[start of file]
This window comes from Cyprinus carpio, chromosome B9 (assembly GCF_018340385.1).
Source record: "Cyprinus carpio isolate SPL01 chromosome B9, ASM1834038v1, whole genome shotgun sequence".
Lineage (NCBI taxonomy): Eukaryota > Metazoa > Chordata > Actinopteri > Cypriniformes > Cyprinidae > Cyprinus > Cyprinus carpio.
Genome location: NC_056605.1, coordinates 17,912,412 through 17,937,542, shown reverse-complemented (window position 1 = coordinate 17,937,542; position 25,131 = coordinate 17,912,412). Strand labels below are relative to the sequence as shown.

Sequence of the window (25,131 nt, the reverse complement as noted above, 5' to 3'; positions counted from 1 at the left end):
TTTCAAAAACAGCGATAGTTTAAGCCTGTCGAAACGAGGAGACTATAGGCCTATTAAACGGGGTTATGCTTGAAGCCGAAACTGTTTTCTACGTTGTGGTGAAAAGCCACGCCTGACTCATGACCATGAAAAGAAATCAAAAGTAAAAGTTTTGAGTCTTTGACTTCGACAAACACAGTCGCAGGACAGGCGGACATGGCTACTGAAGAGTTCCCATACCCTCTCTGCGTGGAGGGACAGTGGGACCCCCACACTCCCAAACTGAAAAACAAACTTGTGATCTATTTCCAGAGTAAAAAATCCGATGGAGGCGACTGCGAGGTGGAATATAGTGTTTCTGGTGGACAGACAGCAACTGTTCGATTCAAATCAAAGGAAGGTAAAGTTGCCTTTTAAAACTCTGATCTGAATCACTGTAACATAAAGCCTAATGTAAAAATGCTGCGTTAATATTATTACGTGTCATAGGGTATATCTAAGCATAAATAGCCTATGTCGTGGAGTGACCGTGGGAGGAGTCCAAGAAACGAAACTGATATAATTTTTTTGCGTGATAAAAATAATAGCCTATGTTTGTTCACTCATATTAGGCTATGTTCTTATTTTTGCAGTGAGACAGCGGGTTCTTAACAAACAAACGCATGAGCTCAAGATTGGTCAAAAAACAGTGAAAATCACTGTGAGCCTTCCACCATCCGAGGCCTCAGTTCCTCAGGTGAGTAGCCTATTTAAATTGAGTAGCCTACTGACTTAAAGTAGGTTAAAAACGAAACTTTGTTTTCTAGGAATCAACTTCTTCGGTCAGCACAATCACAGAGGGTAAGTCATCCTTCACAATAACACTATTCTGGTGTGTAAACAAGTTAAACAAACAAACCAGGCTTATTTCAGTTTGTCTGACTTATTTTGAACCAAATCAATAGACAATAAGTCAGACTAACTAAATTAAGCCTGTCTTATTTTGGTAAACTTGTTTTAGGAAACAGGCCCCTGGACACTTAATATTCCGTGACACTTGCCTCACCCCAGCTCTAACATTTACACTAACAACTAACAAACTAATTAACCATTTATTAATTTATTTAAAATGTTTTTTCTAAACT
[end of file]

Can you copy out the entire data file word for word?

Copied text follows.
This window comes from Cyprinus carpio, chromosome B9 (assembly GCF_018340385.1).
Source record: "Cyprinus carpio isolate SPL01 chromosome B9, ASM1834038v1, whole genome shotgun sequence".
Lineage (NCBI taxonomy): Eukaryota > Metazoa > Chordata > Actinopteri > Cypriniformes > Cyprinidae > Cyprinus > Cyprinus carpio.
Genome location: NC_056605.1, coordinates 17,912,412 through 17,937,542, shown reverse-complemented (window position 1 = coordinate 17,937,542; position 25,131 = coordinate 17,912,412). Strand labels below are relative to the sequence as shown.

Sequence of the window (25,131 nt, the reverse complement as noted above, 5' to 3'; positions counted from 1 at the left end):
TTTCAAAAACAGCGATAGTTTAAGCCTGTCGAAACGAGGAGACTATAGGCCTATTAAACGGGGTTATGCTTGAAGCCGAAACTGTTTTCTACGTTGTGGTGAAAAGCCACGCCTGACTCATGACCATGAAAAGAAATCAAAAGTAAAAGTTTTGAGTCTTTGACTTCGACAAACACAGTCGCAGGACAGGCGGACATGGCTACTGAAGAGTTCCCATACCCTCTCTGCGTGGAGGGACAGTGGGACCCCCACACTCCCAAACTGAAAAACAAACTTGTGATCTATTTCCAGAGTAAAAAATCCGATGGAGGCGACTGCGAGGTGGAATATAGTGTTTCTGGTGGACAGACAGCAACTGTTCGATTCAAATCAAAGGAAGGTAAAGTTGCCTTTTAAAACTCTGATCTGAATCACTGTAACATAAAGCCTAATGTAAAAATGCTGCGTTAATATTATTACGTGTCATAGGGTATATCTAAGCATAAATAGCCTATGTCGTGGAGTGACCGTGGGAGGAGTCCAAGAAACGAAACTGATATAATTTTTTTGCGTGATAAAAATAATAGCCTATGTTTGTTCACTCATATTAGGCTATGTTCTTATTTTTGCAGTGAGACAGCGGGTTCTTAACAAACAAACGCATGAGCTCAAGATTGGTCAAAAAACAGTGAAAATCACTGTGAGCCTTCCACCATCCGAGGCCTCAGTTCCTCAGGTGAGTAGCCTATTTAAATTGAGTAGCCTACTGACTTAAAGTAGGTTAAAAACGAAACTTTGTTTTCTAGGAATCAACTTCTTCGGTCAGCACAATCACAGAGGGTAAGTCATCCTTCACAATAACACTATTCTGGTGTGTAAACAAGTTAAACAAACAAACCAGGCTTATTTCAGTTTGTCTGACTTATTTTGAACCAAATCAATAGACAATAAGTCAGACTAACTAAATTAAGCCTGTCTTATTTTGGTAAACTTGTTTTAGGAAACAGGCCCCTGGACACTTAATATTCCGTGACACTTGCCTCACCCCAGCTCTAACATTTACACTAACAACTAACAAACTAATTAACCATTTATTAATTTATTTAAAATGTTTTTTCTAAACT